Anyone who knows us at Minders Keepers will know we are very risk averse. It is a huge responsibility looking after someone’s home, let alone their precious pets and we take that very seriously
The risks of house-sitting are two way. Not only are we acutely aware of the responsibility we bear to our clients but also aware of the responsibility to our sitters.
With this in mind we come to the issues of walking dogs. We tend to prefer our sitters to always keep dogs on leads. We have to bear in mind that whilst dogs might return obediently for their owners, there is no guarantee that they will do the same for the temporary sitters and the thought of a client returning from a wonderful holiday to find their dog has run away, been in a fight or run over doesn’t bear thinking about. Of course it is a client’s prerogative to opt that the sitters do let the dog off lead but the vast majority feel this is a sensible approach. Lots of ball play and extendible leads can usually provide the necessary exercise.
The difficulty can come when we are dealing with a dog, or dogs who pull hard on the lead. Constant pulling can cause considerable strain, and sudden unexpected tugs can be worse. Most of us at one time or another ill have had a sudden pull that can literally jerk us off our feet. Even small dogs can be remarkably strong when a squirrel or rabbit crosses the path.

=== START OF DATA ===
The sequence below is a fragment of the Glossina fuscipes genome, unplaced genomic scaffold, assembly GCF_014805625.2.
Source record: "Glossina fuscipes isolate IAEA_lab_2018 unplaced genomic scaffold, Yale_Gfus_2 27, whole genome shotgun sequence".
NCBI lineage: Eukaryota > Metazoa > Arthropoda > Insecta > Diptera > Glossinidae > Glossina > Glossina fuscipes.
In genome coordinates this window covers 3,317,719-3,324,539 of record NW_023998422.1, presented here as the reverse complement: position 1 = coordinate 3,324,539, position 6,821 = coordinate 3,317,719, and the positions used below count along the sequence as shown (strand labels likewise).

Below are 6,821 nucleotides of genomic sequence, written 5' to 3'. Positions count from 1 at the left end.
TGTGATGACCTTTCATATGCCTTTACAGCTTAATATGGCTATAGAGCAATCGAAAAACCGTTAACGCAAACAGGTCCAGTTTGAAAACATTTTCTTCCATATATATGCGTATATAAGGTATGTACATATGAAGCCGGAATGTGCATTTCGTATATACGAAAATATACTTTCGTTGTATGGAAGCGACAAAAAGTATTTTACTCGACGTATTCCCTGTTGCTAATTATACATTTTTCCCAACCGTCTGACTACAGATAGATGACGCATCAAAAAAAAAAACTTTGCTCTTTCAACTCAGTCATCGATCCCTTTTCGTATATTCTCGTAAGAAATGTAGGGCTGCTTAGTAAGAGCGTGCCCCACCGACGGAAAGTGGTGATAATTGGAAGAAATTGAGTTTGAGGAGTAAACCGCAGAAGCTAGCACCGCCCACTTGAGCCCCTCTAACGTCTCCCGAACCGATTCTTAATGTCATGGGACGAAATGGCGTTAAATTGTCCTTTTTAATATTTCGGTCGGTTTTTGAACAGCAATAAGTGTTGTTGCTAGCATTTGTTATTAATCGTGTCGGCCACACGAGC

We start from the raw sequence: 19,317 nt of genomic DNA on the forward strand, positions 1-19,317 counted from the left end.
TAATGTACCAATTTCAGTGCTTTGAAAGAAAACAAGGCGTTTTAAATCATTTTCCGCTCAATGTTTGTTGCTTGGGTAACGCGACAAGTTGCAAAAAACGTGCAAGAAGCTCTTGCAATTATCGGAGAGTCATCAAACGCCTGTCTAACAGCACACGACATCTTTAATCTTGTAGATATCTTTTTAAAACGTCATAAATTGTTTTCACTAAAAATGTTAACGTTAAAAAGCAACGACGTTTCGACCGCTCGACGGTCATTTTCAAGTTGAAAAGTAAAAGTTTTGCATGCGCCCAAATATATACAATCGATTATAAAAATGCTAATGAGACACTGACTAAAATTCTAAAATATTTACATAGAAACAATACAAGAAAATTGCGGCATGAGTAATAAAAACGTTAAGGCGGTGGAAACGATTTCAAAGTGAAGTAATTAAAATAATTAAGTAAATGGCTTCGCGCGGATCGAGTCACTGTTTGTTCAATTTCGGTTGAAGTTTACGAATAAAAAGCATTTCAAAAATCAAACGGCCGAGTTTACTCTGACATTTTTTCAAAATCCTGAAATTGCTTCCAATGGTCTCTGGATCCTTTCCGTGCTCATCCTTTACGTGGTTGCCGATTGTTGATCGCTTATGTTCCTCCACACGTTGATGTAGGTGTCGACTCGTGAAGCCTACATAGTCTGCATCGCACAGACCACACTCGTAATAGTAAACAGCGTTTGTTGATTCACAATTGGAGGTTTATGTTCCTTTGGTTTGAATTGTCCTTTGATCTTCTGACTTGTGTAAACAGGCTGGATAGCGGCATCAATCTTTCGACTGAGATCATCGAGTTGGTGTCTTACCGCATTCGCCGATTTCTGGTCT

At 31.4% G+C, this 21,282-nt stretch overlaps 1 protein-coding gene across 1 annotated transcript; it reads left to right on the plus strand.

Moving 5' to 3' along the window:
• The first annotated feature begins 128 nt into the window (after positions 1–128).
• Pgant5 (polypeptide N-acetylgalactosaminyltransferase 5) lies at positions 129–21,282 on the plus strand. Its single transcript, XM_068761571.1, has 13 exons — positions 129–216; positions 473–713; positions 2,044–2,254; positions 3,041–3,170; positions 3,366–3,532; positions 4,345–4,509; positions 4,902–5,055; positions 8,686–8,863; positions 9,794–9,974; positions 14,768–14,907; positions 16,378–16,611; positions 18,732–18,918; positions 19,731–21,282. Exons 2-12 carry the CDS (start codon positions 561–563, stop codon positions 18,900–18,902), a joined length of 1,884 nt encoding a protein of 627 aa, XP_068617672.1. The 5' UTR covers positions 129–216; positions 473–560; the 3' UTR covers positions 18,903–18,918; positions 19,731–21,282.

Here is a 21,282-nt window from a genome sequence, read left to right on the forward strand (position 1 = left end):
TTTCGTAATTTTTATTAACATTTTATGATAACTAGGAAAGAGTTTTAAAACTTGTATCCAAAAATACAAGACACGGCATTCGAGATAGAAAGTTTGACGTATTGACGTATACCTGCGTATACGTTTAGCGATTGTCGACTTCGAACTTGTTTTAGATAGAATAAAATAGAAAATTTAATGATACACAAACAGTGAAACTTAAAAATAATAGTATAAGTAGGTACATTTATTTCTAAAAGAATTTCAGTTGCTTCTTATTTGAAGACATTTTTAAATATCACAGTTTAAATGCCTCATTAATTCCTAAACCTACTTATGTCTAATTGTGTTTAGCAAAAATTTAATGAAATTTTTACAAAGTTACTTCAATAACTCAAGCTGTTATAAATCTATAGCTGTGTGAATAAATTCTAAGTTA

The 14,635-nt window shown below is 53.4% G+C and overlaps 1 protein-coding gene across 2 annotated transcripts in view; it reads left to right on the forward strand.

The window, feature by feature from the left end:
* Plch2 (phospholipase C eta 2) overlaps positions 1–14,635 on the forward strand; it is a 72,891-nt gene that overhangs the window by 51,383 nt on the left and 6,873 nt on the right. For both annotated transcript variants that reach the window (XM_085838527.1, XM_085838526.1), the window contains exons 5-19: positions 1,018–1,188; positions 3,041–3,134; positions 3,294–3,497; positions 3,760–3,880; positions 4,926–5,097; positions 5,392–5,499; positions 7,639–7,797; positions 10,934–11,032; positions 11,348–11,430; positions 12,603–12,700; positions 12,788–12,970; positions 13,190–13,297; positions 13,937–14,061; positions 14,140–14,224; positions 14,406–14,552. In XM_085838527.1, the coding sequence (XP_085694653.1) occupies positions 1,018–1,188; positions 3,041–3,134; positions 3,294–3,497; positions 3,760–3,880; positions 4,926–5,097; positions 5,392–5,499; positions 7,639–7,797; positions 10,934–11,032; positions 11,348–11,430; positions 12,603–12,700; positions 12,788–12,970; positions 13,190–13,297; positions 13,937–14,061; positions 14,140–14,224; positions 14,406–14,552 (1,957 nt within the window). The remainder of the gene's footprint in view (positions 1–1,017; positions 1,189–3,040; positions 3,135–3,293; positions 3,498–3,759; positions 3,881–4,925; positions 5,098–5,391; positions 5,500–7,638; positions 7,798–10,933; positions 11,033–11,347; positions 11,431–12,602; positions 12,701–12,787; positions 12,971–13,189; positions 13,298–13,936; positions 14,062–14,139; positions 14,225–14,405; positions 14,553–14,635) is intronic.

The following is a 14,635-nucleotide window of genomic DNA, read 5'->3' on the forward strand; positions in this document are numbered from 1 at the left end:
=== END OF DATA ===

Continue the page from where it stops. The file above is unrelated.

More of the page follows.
We recently had a call from a sitter who had returned from a horrendous walk where every ‘trigger’ possible had come up. Her charge was highly excitable and she was exhausted and aching. The solution it appeared was the halite! The client had one but had not mentioned it, although it was obviously a regular walking aid.
Halties tend to use the dog’s strength against itself and tug the head to the side whilst closing the jaw. A simple but effective tool.
Our own dog is a 36k Rhodesian Ridgeback. Gorgeous, but young and often excitable, we have found the halite has been a kind but efficient way of reducing pulling and allow walks to be just pleasure. We would be interested in your thoughts and pleased to post any advice sitters or clients may have